January. It’s a funny old month. An important one for us, because not only is it a new calendar year, it’s also a new financial year. I’ve been spending an indecent bit of time with the P&L. And it looks very, well, it looks quite… oh dear, how can I say this? It looks quite sparse! In that it’s all forecast in a diligent and organised way, but I don’t yet know where the vast majority of the income is going to come from.
When we first started the business back in 2011, over 90% of the business we won was retained. Accounts where we had agreed a monthly retainer, and all the running of that business, were included. So there was a degree of certainty – or at least visibility of where the money was coming from.
The picture today is less than 40% retained, or agreed up front. Even some retained clients have switched to a partial "pay-as-you-go" model where a more basic retained agreement is topped up with project fees. And all the other income is a big, terrifying black hole of uncertainty. How the hell are we magically going to conjure up millions of pounds to keep our little band of brilliant and diligent people occupied, fulfilled and paid for, while also aiming to maintain an upwards business trajectory?
Don’t get me wrong, this isn’t a sob story exclusive to Now. It’s the new normal for the vast majority of agencies out there. I can’t tell you how many agency heads with whom I have this exact conversation. I guess it’s just a little more visceral for independent agencies with no comfy network to rely on, or prop you up.
And so, once the cold sweat has passed, you start to think about who you know. And more importantly, who you like. Because when you’re looking into the abyss, relationships suddenly become more important than ever. This truth has, for several years, been at the heart of our creative strategy for one of our founding clients, BT Business. We talk about relationships being everything to business. And it couldn’t be more pertinent to us.
I’ve been doing this for nearly 25 years, and so have my partners. You meet an awful lot of people in that time. Clients that were assistant brand managers become marketing directors and managing directors in that time. You’ve been through thick and thin with them. You know all their terrible experiences at work, the arseholes they’ve had to work for; you’ve shared that hideous overnight shoot where it belted down for ten solid hours (and the brilliant one where you get to go to Thailand!); you’ve seen them fall in love, get married, have kids (and/or pets). It’s more than transactional. They are more than just clients.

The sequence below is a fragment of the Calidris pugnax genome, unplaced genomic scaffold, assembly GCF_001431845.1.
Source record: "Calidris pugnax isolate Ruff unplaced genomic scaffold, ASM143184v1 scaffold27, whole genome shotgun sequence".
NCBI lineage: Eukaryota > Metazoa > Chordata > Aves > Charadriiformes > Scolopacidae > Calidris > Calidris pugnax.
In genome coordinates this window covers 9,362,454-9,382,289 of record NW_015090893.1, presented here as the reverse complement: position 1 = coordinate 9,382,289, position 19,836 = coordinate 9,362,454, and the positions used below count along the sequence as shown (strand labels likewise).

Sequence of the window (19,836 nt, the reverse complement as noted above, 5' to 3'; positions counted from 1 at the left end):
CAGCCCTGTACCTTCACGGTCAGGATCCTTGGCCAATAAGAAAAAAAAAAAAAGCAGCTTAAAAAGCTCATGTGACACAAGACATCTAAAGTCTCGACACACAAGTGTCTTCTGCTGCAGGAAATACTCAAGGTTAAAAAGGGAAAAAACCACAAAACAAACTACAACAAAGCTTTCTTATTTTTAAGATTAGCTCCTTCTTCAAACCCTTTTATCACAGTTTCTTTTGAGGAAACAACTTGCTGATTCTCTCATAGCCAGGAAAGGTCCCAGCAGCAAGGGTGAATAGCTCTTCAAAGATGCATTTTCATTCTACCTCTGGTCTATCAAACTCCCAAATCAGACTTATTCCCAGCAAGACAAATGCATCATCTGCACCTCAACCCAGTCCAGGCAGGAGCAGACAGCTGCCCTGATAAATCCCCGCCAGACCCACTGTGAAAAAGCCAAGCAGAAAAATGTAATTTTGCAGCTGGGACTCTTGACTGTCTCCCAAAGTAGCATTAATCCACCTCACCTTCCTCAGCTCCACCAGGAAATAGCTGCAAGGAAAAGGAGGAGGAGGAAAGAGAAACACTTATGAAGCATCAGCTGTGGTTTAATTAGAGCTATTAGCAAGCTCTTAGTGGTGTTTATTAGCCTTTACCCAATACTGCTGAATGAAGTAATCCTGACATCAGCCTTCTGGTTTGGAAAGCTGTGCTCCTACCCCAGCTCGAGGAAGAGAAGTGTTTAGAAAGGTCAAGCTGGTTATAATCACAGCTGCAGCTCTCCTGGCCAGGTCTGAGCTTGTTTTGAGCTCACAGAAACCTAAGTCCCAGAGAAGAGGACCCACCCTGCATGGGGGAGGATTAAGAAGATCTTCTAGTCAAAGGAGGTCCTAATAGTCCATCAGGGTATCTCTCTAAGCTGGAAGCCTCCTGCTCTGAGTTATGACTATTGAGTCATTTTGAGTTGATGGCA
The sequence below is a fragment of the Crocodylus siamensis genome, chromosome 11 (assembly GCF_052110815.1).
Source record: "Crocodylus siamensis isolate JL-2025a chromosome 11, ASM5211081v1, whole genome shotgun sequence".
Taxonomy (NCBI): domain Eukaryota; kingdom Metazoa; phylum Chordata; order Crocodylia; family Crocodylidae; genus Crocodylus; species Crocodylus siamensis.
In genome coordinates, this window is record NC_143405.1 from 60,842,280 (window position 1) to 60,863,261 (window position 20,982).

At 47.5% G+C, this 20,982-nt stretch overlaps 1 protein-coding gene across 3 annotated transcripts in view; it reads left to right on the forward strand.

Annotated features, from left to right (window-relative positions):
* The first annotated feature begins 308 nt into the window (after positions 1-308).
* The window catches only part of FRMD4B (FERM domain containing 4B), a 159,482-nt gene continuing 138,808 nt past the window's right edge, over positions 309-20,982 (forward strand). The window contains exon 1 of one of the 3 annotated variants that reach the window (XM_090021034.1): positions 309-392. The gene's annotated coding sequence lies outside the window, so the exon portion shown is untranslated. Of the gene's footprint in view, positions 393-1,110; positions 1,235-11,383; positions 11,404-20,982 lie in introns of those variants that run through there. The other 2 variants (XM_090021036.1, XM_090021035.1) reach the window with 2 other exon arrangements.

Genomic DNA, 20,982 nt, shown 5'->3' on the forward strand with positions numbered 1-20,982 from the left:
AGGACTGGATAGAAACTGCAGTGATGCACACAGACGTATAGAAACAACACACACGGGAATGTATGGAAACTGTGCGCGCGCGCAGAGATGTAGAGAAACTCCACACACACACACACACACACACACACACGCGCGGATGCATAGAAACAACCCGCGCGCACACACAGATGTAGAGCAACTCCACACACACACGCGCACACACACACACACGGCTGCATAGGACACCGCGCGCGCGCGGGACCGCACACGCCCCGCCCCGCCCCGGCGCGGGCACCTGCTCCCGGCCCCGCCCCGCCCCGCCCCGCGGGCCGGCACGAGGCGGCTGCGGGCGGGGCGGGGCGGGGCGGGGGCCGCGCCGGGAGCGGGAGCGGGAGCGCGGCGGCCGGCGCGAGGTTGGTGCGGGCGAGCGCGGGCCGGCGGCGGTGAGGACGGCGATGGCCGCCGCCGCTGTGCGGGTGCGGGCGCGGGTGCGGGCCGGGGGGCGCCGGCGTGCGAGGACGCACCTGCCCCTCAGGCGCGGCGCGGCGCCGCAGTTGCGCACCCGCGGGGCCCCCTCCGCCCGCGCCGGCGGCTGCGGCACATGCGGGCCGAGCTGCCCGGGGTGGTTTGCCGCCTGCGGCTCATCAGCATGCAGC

We have built our business on doing great stuff for people who know and like us, where we’ve delivered so much more than what’s expected of us. Since we started, over 80% of our business has come from either people we already know, or from people who have been recommended to work with us. These are relationships that are based on respect and trust, forged by years of good work. These are the people who you keep in touch with because you want to spend time with them and do work for them. And they are the same people who come back and ask us to do more stuff in new guises, with different brands.
So, yes, the spreadsheet with the gaps is daunting. But it’s also exciting. Which of the people I really like will we be working with this year? Who knows. But it’s going to be good. Bring it on.
Melissa Robertson is the chief executive of Now